Musharraf flees court as judges order his arrest
Islamabad: Former dictator Pervez Musharraf on Thursday fled from the Islamabad High Court complex after a judge revoked his bail and directed police to immediately arrest him, setting the stage for a potential standoff between the assertive judiciary and the powerful military.
Musharraf, 69, appeared in court this morning for the extension of his interim bail in a case related to the sacking of over 60 judges during the 2007 emergency.
However, Justice Shaukat Aziz Siddiqui rejected his application and ordered police to arrest him.
Police tried to reach the former President but his security detail of army commandos rushed him out of the courtroom and escorted him to his black SUV.
Musharraf's motorcade drove out of the complex before police could act.
A large contingent of police and paramilitary personnel deployed at the complex to provide security to Musharraf also did not act as the former dictator's bodyguards pushed through a crowd of lawyers and bystanders.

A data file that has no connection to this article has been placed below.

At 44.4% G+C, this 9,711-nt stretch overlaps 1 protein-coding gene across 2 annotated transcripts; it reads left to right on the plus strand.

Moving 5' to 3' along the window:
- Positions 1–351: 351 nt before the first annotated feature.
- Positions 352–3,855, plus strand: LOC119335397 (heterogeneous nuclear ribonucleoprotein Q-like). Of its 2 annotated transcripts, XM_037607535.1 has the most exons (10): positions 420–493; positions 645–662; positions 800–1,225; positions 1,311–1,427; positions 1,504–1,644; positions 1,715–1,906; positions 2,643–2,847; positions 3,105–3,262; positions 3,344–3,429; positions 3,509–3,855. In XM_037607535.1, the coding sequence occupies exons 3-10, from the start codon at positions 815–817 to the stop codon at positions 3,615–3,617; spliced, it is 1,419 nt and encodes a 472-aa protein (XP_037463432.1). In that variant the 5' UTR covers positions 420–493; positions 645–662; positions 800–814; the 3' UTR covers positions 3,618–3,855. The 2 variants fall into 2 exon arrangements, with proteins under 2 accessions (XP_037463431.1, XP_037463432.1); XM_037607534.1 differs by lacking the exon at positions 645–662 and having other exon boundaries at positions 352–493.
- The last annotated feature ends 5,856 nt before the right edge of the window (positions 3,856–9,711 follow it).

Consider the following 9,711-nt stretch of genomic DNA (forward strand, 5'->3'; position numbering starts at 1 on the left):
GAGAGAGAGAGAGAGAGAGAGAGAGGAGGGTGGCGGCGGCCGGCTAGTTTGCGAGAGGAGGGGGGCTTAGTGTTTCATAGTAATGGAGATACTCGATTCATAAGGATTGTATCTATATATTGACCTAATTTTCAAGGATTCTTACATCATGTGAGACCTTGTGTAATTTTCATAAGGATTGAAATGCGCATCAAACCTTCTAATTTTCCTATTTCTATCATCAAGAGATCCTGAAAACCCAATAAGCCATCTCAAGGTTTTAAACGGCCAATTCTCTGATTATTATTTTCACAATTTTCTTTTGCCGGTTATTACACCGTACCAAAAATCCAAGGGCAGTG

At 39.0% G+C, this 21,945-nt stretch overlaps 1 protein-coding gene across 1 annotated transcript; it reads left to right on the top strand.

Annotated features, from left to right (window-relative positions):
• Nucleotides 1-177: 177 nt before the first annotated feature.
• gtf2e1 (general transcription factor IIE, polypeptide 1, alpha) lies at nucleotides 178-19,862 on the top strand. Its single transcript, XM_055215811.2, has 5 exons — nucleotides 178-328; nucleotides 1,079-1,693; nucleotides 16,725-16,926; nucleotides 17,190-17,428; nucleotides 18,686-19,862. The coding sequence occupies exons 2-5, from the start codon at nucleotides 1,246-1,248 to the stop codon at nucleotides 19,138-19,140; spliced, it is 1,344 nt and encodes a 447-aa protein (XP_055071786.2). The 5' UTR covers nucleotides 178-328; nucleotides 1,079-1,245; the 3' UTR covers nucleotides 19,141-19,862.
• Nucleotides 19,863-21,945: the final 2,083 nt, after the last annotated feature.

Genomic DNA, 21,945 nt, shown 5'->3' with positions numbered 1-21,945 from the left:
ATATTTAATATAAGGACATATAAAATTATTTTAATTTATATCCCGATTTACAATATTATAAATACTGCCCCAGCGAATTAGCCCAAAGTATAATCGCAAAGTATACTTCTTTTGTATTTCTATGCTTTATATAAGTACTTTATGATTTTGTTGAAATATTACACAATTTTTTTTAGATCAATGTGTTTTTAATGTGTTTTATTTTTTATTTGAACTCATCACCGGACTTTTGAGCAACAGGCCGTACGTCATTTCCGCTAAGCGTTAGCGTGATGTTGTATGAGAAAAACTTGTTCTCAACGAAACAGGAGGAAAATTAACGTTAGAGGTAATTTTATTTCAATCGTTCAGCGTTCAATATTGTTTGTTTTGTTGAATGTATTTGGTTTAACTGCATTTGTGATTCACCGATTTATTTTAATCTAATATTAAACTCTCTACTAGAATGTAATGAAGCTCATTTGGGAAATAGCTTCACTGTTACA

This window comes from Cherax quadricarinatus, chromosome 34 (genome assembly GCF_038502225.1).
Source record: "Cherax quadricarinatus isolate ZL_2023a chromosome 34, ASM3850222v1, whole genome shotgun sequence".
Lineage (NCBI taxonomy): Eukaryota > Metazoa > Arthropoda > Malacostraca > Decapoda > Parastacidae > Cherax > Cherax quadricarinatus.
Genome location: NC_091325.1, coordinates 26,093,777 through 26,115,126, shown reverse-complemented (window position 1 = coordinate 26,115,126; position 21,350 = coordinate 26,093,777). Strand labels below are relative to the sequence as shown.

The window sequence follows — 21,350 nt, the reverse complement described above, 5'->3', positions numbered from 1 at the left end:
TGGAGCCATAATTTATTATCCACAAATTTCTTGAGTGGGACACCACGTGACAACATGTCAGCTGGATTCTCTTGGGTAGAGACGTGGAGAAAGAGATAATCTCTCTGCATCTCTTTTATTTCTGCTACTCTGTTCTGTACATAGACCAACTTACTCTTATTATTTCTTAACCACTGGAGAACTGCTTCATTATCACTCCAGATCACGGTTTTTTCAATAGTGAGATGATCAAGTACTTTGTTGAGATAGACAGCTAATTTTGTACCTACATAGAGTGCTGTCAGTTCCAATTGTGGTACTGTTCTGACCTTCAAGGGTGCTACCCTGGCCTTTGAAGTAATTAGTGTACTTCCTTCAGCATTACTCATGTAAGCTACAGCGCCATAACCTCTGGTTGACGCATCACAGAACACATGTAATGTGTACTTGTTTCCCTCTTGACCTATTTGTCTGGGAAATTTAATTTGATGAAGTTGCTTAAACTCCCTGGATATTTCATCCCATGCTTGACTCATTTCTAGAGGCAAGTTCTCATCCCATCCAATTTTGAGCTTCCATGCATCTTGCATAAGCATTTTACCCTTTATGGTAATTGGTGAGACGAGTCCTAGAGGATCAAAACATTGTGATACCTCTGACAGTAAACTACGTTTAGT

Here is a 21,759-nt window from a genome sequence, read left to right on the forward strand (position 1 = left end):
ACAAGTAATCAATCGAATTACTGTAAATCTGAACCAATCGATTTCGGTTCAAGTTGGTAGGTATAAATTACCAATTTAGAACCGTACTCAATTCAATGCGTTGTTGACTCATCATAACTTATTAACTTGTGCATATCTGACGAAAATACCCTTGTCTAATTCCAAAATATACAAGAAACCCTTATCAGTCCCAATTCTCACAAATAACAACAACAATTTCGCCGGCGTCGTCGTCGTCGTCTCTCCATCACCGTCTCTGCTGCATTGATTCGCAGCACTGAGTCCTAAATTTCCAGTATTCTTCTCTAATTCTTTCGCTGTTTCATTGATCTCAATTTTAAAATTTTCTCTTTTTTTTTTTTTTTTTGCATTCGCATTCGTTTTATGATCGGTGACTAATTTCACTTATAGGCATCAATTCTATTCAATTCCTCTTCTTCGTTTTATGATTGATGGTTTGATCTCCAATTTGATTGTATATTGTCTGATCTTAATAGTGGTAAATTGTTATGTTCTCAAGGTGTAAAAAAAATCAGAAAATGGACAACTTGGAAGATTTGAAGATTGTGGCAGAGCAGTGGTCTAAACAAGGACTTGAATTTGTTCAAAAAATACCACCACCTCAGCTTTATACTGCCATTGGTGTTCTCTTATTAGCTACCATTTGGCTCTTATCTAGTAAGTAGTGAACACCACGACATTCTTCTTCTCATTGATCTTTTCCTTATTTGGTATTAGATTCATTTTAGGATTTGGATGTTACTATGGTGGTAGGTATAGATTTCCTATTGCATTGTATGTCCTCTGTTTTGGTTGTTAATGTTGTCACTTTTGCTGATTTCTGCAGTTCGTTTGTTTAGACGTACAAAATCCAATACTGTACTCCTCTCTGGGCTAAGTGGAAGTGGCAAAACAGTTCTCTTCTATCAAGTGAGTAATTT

Musharraf, who returned to Pakistan on March 24 after a nearly four-year long self-imposed exile abroad to contest the May 11 general elections, is currently holed up in his Chak Shahzad farmhouse on the outskirts of the federal capital.
If Musharraf is arrested, he would become the first former army chief to face such an action.
Analysts said this could put the judiciary in conflict with the powerful military, which would not like to see a former chief being humiliated or insulted in public.
The analysts further said that if Musharraf was put on trial, members of the current military leadership, including army chief Gen Ashfaq Parvez Kayani, could be dragged into the matter as they were part of Musharraf's inner circle when he imposed emergency rule in 2007.
In a message posted on Facebook, Musharraf's office said: "We expect this unwarranted judicial activism, seemingly motivated by personal vendettas since his return to Pakistan…will cease and the Supreme Court, without prejudice, will immediately grant necessary relief…the absence of which can result in unnecessary tension amongst the various pillars of state and possibly destabilise the country."
Sources told PTI that the government was considering a proposal to declare Musharraf's farmhouse a "sub-jail" so that he could be detained there.